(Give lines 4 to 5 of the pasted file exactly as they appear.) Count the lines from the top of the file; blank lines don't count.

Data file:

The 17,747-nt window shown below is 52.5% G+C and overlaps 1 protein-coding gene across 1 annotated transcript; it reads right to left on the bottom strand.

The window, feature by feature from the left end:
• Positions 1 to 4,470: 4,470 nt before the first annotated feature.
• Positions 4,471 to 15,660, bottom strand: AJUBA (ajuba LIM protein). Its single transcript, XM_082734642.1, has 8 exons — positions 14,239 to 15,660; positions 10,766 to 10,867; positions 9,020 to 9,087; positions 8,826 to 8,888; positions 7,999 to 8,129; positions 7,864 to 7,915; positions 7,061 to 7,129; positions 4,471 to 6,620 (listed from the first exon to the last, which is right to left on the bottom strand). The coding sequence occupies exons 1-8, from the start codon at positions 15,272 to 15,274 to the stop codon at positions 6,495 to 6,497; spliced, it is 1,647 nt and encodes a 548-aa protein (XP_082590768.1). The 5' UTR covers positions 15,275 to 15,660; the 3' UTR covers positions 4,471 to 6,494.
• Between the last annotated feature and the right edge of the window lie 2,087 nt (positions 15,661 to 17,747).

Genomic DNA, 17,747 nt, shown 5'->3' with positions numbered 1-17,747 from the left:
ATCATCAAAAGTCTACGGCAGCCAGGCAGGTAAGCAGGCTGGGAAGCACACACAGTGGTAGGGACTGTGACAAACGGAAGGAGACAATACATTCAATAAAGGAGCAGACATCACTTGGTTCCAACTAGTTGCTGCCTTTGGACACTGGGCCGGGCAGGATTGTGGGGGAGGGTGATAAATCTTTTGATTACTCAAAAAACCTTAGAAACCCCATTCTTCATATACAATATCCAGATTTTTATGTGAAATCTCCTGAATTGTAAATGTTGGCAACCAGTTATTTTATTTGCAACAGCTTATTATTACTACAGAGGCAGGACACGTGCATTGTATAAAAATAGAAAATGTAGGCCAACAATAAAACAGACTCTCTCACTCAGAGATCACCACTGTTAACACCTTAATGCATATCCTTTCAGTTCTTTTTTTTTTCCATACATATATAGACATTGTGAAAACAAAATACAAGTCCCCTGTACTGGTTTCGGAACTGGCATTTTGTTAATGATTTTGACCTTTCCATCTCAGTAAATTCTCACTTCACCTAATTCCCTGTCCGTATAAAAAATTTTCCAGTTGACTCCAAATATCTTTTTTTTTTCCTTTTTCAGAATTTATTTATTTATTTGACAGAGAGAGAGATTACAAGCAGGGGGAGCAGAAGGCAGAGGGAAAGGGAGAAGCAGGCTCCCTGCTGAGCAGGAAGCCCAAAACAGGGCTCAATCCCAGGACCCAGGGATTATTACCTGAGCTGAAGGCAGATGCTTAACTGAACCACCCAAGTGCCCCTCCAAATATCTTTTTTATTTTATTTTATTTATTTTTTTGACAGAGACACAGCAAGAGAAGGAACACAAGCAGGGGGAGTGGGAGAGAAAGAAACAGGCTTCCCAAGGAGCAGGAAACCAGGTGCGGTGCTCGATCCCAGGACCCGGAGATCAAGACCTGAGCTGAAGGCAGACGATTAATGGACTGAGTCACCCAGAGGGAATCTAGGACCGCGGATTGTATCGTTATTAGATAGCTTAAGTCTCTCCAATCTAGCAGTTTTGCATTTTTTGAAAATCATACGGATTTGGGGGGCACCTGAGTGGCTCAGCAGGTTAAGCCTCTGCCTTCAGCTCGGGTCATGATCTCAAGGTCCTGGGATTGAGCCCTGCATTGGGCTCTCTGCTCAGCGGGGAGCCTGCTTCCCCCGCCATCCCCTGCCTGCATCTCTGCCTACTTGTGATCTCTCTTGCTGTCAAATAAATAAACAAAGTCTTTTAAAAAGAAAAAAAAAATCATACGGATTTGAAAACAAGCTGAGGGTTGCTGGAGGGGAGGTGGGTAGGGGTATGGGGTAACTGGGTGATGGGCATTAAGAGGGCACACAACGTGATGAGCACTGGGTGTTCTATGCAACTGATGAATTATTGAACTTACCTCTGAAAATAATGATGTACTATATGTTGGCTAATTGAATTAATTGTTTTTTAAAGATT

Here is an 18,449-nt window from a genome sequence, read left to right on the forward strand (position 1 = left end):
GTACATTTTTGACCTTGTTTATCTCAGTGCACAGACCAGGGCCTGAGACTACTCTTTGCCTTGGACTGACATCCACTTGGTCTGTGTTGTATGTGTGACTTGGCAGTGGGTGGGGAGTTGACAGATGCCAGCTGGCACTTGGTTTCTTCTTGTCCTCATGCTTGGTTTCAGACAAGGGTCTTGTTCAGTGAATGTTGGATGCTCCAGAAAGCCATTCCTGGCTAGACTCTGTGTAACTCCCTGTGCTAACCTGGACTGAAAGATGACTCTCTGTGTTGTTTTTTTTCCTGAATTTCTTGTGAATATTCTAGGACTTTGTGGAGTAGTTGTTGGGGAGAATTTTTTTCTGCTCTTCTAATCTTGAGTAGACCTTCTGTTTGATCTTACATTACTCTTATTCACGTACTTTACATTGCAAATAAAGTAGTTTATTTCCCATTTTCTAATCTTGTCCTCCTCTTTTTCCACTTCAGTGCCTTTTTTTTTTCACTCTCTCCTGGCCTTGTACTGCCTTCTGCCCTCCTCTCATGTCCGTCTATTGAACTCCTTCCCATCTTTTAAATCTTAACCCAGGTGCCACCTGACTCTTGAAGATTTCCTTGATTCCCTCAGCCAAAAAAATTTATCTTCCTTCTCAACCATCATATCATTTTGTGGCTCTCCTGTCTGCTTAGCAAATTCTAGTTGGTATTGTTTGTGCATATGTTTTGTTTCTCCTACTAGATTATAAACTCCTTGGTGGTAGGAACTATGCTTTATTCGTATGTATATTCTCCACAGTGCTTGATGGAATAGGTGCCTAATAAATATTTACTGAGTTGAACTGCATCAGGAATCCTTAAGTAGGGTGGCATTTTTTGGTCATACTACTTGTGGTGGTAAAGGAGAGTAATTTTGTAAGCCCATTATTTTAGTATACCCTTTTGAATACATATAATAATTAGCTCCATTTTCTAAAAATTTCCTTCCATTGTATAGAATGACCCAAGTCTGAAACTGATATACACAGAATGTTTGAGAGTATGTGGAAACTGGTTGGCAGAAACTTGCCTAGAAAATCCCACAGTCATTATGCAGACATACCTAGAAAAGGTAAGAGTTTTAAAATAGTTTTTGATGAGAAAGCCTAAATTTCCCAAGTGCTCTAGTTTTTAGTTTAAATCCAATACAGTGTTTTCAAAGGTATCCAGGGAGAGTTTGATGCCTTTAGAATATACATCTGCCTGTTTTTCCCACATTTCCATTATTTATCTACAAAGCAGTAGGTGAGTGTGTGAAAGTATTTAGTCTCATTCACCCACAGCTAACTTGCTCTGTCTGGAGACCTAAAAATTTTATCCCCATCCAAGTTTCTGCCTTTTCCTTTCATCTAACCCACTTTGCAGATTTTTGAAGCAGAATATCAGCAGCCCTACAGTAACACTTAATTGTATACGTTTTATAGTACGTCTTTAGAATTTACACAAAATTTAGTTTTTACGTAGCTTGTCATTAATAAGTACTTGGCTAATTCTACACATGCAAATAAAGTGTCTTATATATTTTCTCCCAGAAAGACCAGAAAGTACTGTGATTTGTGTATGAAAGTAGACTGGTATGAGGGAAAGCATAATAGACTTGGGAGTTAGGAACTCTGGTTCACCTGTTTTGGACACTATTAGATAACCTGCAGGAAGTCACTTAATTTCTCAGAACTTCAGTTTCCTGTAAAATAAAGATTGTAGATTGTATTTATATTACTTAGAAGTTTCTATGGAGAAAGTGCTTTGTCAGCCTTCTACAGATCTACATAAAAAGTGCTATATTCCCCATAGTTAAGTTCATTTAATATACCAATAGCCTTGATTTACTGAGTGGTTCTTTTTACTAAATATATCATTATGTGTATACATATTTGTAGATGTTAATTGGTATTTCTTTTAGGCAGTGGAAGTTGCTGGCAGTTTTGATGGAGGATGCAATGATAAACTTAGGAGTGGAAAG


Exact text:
• Positions 4,471 to 15,660, bottom strand: AJUBA (ajuba LIM protein). Its single transcript, XM_082734642.1, has 8 exons — positions 14,239 to 15,660; positions 10,766 to 10,867; positions 9,020 to 9,087; positions 8,826 to 8,888; positions 7,999 to 8,129; positions 7,864 to 7,915; positions 7,061 to 7,129; positions 4,471 to 6,620 (listed from the first exon to the last, which is right to left on the bottom strand). The coding sequence occupies exons 1-8, from the start codon at positions 15,272 to 15,274 to the stop codon at positions 6,495 to 6,497; spliced, it is 1,647 nt and encodes a 548-aa protein (XP_082590768.1). The 5' UTR covers positions 15,275 to 15,660; the 3' UTR covers positions 4,471 to 6,494.
• Between the last annotated feature and the right edge of the window lie 2,087 nt (positions 15,661 to 17,747).